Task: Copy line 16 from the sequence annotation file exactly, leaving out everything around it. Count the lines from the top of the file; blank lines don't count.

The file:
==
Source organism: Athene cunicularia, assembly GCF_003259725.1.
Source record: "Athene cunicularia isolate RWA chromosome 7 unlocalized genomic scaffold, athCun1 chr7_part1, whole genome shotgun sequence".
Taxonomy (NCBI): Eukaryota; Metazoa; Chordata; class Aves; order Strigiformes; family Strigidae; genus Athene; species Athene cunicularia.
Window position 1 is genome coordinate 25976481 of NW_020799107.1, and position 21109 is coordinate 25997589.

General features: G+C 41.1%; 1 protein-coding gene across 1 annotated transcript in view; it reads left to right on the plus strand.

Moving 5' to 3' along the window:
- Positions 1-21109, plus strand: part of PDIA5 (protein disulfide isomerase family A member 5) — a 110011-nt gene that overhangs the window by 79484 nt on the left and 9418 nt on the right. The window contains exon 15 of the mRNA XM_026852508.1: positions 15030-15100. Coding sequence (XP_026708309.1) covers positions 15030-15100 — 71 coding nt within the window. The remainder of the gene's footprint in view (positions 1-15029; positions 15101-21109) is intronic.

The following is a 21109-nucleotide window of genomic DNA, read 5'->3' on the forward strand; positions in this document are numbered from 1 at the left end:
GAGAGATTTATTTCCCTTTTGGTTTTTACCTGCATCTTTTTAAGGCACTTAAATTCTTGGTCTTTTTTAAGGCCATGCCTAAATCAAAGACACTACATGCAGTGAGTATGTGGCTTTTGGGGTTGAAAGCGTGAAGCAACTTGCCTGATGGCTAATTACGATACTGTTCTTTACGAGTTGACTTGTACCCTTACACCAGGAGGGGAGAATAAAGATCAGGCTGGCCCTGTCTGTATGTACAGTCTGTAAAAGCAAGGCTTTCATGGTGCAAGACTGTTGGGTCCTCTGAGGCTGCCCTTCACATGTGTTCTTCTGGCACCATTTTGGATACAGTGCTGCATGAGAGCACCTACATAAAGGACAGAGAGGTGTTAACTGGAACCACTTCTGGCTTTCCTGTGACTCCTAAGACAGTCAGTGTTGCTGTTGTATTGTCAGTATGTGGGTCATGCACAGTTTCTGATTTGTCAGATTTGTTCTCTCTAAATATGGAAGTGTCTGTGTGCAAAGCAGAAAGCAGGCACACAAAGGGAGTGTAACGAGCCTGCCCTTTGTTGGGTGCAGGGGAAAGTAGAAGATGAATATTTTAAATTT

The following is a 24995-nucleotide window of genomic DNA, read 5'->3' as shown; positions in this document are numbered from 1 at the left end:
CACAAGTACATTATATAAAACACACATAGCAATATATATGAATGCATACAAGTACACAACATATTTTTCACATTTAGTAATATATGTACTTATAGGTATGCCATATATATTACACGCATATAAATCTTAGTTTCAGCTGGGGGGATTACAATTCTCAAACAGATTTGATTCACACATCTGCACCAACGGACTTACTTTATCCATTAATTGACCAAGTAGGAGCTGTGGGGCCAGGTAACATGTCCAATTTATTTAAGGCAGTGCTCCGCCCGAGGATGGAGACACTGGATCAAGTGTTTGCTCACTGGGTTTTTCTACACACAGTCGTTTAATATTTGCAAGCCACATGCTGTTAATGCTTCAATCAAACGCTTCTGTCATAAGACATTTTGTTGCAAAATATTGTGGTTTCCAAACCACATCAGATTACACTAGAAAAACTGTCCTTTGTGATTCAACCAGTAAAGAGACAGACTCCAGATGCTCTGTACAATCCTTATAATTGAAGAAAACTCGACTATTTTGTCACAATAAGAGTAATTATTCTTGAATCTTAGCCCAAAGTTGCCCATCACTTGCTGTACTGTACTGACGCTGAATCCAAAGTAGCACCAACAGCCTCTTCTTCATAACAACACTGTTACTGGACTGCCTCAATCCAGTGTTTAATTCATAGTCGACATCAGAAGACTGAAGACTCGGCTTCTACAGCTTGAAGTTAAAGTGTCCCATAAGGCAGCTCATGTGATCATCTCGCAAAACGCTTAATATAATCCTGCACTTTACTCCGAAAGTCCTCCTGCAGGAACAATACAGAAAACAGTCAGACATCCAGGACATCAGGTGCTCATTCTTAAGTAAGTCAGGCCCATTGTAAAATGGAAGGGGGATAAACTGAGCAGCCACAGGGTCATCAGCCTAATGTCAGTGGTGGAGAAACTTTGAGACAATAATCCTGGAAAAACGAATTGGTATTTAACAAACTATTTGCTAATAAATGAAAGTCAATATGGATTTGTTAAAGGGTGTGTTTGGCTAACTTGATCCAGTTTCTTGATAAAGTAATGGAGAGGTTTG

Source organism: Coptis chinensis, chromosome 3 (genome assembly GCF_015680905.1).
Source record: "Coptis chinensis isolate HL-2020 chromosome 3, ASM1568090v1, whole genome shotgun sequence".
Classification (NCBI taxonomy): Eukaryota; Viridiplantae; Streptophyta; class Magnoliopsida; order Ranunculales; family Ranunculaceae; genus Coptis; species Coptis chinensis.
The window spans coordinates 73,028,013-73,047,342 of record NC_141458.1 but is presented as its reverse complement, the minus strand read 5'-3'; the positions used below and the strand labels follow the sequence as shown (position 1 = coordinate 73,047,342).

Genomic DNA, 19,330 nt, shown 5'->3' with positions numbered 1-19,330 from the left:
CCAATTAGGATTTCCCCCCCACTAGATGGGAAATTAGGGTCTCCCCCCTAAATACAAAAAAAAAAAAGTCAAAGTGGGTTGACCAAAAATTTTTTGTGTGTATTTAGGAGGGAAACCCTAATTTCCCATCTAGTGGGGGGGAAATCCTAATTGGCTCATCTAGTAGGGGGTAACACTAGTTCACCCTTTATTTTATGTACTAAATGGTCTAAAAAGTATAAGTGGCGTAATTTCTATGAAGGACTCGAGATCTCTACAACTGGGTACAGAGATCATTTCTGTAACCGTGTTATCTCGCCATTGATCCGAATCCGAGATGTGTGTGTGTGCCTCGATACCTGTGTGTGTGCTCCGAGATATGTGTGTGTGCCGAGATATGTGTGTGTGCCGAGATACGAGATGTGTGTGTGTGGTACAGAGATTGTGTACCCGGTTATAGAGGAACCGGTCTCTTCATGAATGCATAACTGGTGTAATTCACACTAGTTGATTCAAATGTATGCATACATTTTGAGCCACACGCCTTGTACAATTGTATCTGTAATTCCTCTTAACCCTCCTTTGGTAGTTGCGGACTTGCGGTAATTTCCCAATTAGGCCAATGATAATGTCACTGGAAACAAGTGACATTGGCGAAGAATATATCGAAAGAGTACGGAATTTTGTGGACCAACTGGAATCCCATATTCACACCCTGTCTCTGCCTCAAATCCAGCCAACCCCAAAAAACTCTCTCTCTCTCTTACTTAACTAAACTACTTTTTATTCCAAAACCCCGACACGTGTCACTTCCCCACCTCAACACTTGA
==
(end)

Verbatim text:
Genomic DNA, 19,330 nt, shown 5'->3' with positions numbered 1-19,330 from the left: